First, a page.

Indie Prize Spotlight: PIXIO's Approach to Using Your Strengths to Succeed in Games

'Measure yourself. Understand your abilities before coming up with something that's too big to swallow.'

Art Inc. took home the Indie Prize for Best Art at GameDaily Connect USA in August, impressing with its adorable take on being an art collector. An idle game about curating your own art gallery, it has players bidding on art, setting up galleries, hiring staff, and tapping into trends to become the wealthiest art collector ever.

Creating a game about collecting artwork sounds like an odd prospect, but for Jeremy Lam, Cofounder of PIXIO Limited, building on simple, quirky ideas is what will always make the studio’s work stand out. And knowing that this is one of their strengths is key to their successes.

“PIXIO is founded on the belief that fun games don't need to be complicated. With a small team, we try to bust out small, fun games as quickly as possible,” says the studio’s site. And it’s no wonder why they’ve come to this philosophy, as they’ve found success with games about cooking, trading stocks, and constructing cities, finding a fun core in whatever task they’re looking to turn into a game. And add a cute look with it, too.

The studio’s cute, playful art style loans a lot of charm to games of art collecting and insider trading, and Lam was beyond proud to see their artists’ efforts lauded by Indie Prize. “It was a huge win for us because our artists put a lot of effort into the game and it's really awesome to see their work getting recognized,” said Lam.

Art Inc.’s award was just a part of the continued success the developer has seen, which has caused them to continually grow their team, as well as focus on new areas of game development business. “We grew from a 6-person studio to a 16-person studio, and we’re still growing. We were more gung-ho at the beginning, but now we're thinking more about marketing and analytics, and having a more data-driven approach to design and production,” said Lam.

That focus on aspects outside of development is a necessary one for Lam, but it does make for new challenges. “Managing a small studio is a lot of fun, but it's also a lot of work because everyone is so hands-on. So, for me, the biggest challenge is all the non-gamedev work that comes with the studio.”

Growing their studio can also be difficult due to where they’re based. “We're also based in Hong Kong and the gamedev scene here is still fairly new. There’s almost no big name studios here, and not a lot of experienced talent. Hopefully, this will improve over time,” he said.

Despite these challenges, the developer still feels like they have an edge with their ability to take interesting, unexpected ideas and quickly make something with them. Through sheer force of creativity, Lam feels they’ll be able to continue carving out a place for themselves in games no matter how crowded the industry may seem.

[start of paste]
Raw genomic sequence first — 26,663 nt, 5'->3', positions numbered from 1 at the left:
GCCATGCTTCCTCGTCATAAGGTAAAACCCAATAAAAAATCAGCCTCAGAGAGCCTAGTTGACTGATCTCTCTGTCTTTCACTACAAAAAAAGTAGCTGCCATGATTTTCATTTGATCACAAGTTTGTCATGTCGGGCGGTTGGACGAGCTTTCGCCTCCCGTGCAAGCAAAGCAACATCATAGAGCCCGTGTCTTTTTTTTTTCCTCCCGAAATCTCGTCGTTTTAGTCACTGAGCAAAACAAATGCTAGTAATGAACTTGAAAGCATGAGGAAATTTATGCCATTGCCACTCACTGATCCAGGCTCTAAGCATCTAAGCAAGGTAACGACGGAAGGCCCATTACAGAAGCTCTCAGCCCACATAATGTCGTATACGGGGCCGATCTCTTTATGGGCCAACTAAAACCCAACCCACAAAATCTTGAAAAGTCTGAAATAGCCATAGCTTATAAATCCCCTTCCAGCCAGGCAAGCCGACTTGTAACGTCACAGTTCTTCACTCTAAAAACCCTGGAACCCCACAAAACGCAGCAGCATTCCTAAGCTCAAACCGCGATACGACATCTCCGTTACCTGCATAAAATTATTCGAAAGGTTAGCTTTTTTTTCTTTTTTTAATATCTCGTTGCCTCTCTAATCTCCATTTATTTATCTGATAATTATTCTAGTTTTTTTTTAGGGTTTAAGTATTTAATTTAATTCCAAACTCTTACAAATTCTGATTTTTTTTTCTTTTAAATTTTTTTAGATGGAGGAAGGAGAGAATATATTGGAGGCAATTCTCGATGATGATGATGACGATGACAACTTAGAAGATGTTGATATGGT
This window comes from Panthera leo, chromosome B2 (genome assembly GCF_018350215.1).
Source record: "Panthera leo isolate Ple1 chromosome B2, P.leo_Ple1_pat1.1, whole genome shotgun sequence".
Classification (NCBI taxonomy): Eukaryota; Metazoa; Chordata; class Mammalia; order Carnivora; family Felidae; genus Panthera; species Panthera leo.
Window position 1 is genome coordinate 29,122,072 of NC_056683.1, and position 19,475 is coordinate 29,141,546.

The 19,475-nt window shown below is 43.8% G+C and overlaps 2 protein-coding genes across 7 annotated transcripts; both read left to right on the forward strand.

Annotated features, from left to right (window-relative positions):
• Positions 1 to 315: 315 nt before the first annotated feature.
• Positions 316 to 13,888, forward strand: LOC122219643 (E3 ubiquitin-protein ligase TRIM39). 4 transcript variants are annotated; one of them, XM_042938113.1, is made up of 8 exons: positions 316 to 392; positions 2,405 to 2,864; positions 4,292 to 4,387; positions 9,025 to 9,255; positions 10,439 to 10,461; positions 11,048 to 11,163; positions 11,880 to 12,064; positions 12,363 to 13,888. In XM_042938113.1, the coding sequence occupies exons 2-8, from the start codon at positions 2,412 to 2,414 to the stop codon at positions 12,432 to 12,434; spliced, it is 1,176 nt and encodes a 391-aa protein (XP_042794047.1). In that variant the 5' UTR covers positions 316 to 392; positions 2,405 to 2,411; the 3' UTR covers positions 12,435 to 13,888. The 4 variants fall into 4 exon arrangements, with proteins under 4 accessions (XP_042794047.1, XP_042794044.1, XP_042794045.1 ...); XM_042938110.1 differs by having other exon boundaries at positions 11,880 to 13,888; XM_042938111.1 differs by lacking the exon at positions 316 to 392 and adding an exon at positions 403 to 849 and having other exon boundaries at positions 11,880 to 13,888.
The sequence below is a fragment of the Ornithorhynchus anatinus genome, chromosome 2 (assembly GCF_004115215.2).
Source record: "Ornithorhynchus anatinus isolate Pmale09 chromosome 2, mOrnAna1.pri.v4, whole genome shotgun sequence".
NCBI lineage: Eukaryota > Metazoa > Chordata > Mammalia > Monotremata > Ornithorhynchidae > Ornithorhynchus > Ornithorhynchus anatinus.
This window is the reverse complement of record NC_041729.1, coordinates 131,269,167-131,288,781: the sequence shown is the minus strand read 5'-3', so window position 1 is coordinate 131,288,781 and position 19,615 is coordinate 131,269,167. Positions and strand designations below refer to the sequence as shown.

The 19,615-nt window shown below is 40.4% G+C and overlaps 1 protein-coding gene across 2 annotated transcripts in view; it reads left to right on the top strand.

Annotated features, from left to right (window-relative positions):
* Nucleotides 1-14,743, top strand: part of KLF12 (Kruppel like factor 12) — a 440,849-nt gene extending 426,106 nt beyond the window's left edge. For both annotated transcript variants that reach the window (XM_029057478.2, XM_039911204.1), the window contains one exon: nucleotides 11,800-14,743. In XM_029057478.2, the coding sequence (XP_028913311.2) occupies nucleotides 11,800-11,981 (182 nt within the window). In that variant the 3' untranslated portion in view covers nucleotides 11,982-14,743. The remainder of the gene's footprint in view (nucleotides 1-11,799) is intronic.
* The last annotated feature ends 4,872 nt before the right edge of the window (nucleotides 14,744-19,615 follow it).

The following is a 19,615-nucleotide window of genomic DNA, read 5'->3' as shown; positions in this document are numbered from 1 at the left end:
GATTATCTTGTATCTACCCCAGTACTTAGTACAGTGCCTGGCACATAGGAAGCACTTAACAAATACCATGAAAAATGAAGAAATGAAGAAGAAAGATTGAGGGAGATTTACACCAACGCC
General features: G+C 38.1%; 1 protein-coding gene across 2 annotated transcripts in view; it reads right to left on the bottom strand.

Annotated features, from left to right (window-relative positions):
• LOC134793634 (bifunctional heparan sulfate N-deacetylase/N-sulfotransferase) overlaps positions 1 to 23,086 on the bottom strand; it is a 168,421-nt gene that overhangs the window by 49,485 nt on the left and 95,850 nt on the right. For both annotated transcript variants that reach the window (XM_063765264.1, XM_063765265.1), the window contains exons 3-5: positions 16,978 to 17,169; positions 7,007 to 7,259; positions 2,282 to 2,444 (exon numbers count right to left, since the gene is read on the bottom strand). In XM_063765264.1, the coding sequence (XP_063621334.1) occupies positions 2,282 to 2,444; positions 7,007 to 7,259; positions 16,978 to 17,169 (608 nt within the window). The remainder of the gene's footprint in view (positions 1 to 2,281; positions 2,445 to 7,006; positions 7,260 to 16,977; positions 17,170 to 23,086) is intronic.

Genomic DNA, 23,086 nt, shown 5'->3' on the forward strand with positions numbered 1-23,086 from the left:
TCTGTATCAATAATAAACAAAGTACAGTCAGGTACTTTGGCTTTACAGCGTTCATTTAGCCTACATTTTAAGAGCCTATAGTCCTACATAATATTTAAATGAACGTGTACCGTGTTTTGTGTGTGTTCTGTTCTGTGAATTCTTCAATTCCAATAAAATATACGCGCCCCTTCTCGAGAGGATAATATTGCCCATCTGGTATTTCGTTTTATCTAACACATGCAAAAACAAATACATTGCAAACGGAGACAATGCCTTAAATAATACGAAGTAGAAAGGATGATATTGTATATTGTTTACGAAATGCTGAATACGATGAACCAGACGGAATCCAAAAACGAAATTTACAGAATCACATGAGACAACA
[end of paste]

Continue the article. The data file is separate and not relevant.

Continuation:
“I think it's only crowded to those who aren't willing to be creative,” said Lam. “Is it harder to be competitive due to the crowdedness? Of course it is, but time after time we can see that nothing is stopping anyone with the right amount of creativity and execution power from creating their breakout game.”

For other developers who are facing down this challenging market, Lam had some advice. “Measure yourself. Understand your abilities before coming up with something that’s too big to swallow.”

Working within your capabilities, and knowing what those are, can go a long way in making games that stand out, and games that are also possible to complete. PIXIO Limited focuses on cute, simple experiences that the developer can turn around quickly, harnessing all of the core strengths to make successful games like Art Inc..

There are some other things you ought to be considering before you even begin, if you’re hoping to make games as a business. “Understand the competition. Has your idea been done? Is there a similar game out there? What are their revenue/downloads like? Which geos are they popular in? What are their users saying about them? How did they update their game over time? Were there any updates that were particularly effective? Etc etc etc...”

Getting to that finish line is also key, even if that seems obvious. “LAUNCH your first game. Regardless of your ability, finish a game, and make it small. Go through the whole process so you can see clearly what you need to do. You will be surprised at the stuff you didn't think about, even from creating a hyper-casual game,” said Lam.

To get to that launch, you may need to cut some things out. Be it due to complexity or simply for time, you need to be prepared to cut unnecessary things from your game. “Never stop questioning the importance of each feature you want to do before launch. You will be amazed with the things you can get away with, which will get you to launch quicker,” he continued.

Lam and the team at PIXIO Limited have put a great deal of effort into finding their strengths and putting them to work, with their art style bringing them accolades from Indie Prize, and their games bringing them success in the crowded mobile market. Through pushing to put ideas together quickly and using their skills in finding fun in simple tasks (and giving it an adorable sheen), they’re steadily growing, and feel that other developers, with some self-reflection and creativity, could do the same.

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Joel Couture is a freelance writer for Gamasutra, CGM, Siliconera, and Warp Door, and constantly writes about indie games at IndieGamesPlus. He has written books on UnderTale, P.T., and Friday the 13th, and can be found endlessly rambling about games on Twitter at @Joel_Couture.

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